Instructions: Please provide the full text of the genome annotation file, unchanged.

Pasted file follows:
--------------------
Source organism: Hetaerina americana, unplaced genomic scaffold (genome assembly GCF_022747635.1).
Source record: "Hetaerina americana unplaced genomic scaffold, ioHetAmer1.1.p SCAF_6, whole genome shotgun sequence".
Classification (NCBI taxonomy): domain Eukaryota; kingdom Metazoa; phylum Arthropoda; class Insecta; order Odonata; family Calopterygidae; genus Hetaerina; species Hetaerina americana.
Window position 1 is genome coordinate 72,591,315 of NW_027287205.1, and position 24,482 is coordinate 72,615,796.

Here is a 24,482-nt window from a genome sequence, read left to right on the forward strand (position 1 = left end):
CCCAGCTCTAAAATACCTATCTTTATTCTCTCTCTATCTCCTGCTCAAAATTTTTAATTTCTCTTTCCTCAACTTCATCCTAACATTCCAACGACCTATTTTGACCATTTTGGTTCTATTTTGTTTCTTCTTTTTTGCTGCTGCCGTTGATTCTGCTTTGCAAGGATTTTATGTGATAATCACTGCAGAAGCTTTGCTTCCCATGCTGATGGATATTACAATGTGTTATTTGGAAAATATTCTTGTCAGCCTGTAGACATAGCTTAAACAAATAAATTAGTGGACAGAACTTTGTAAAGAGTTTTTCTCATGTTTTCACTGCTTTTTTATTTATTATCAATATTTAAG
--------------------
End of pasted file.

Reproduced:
Source organism: Hetaerina americana, unplaced genomic scaffold (genome assembly GCF_022747635.1).
Source record: "Hetaerina americana unplaced genomic scaffold, ioHetAmer1.1.p SCAF_6, whole genome shotgun sequence".
Classification (NCBI taxonomy): domain Eukaryota; kingdom Metazoa; phylum Arthropoda; class Insecta; order Odonata; family Calopterygidae; genus Hetaerina; species Hetaerina americana.
Window position 1 is genome coordinate 72,591,315 of NW_027287205.1, and position 24,482 is coordinate 72,615,796.

Here is a 24,482-nt window from a genome sequence, read left to right on the forward strand (position 1 = left end):
CCCAGCTCTAAAATACCTATCTTTATTCTCTCTCTATCTCCTGCTCAAAATTTTTAATTTCTCTTTCCTCAACTTCATCCTAACATTCCAACGACCTATTTTGACCATTTTGGTTCTATTTTGTTTCTTCTTTTTTGCTGCTGCCGTTGATTCTGCTTTGCAAGGATTTTATGTGATAATCACTGCAGAAGCTTTGCTTCCCATGCTGATGGATATTACAATGTGTTATTTGGAAAATATTCTTGTCAGCCTGTAGACATAGCTTAAACAAATAAATTAGTGGACAGAACTTTGTAAAGAGTTTTTCTCATGTTTTCACTGCTTTTTTATTTATTATCAATATTTAAG